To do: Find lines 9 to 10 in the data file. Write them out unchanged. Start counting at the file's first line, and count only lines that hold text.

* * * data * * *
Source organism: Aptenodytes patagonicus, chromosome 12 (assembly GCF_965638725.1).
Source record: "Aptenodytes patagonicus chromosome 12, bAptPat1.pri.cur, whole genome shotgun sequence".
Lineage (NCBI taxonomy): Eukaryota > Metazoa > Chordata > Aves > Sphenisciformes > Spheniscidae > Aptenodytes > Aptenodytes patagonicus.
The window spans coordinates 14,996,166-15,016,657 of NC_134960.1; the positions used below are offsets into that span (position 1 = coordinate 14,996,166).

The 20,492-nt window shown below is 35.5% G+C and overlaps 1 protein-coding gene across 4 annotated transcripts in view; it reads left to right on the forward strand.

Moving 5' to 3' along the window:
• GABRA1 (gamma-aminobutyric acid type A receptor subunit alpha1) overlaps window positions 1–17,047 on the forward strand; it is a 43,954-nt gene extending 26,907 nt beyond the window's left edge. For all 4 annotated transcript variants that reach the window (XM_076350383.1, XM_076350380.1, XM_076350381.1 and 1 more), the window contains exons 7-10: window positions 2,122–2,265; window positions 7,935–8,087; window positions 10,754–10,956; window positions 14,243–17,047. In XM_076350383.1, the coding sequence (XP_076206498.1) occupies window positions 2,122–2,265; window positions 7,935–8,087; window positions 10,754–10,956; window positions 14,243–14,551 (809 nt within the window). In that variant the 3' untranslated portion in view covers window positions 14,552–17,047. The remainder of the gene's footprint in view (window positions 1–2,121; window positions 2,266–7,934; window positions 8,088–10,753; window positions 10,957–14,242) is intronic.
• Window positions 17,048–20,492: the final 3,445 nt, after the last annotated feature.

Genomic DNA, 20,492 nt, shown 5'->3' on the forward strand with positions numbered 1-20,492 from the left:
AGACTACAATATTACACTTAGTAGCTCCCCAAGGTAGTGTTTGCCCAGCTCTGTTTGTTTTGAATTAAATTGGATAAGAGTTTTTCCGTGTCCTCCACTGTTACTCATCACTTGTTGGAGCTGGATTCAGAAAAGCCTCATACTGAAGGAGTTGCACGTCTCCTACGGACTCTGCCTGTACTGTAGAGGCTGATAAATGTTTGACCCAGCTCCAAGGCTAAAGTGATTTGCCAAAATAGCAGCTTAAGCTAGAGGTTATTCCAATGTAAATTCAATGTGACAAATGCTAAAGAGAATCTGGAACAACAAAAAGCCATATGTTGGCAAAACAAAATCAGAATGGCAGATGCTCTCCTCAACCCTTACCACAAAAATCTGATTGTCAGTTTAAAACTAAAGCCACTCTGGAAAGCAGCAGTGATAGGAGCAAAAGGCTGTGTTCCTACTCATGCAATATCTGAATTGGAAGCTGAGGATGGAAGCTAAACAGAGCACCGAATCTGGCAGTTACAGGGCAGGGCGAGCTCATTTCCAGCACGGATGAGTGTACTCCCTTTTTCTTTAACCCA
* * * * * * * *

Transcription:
Genomic DNA, 20,492 nt, shown 5'->3' on the forward strand with positions numbered 1-20,492 from the left:
AGACTACAATATTACACTTAGTAGCTCCCCAAGGTAGTGTTTGCCCAGCTCTGTTTGTTTTGAATTAAATTGGATAAGAGTTTTTCCGTGTCCTCCACTGTTACTCATCACTTGTTGGAGCTGGATTCAGAAAAGCCTCATACTGAAGGAGTTGCACGTCTCCTACGGACTCTGCCTGTACTGTAGAGGCTGATAAATGTTTGACCCAGCTCCAAGGCTAAAGTGATTTGCCAAAATAGCAGCTTAAGCTAGAGGTTATTCCAATGTAAATTCAATGTGACAAATGCTAAAGAGAATCTGGAACAACAAAAAGCCATATGTTGGCAAAACAAAATCAGAATGGCAGATGCTCTCCTCAACCCTTACCACAAAAATCTGATTGTCAGTTTAAAACTAAAGCCACTCTGGAAAGCAGCAGTGATAGGAGCAAAAGGCTGTGTTCCTACTCATGCAATATCTGAATTGGAAGCTGAGGATGGAAGCTAAACAGAGCACCGAATCTGGCAGTTACAGGGCAGGGCGAGCTCATTTCCAGCACGGATGAGTGTACTCCCTTTTTCTTTAACCCA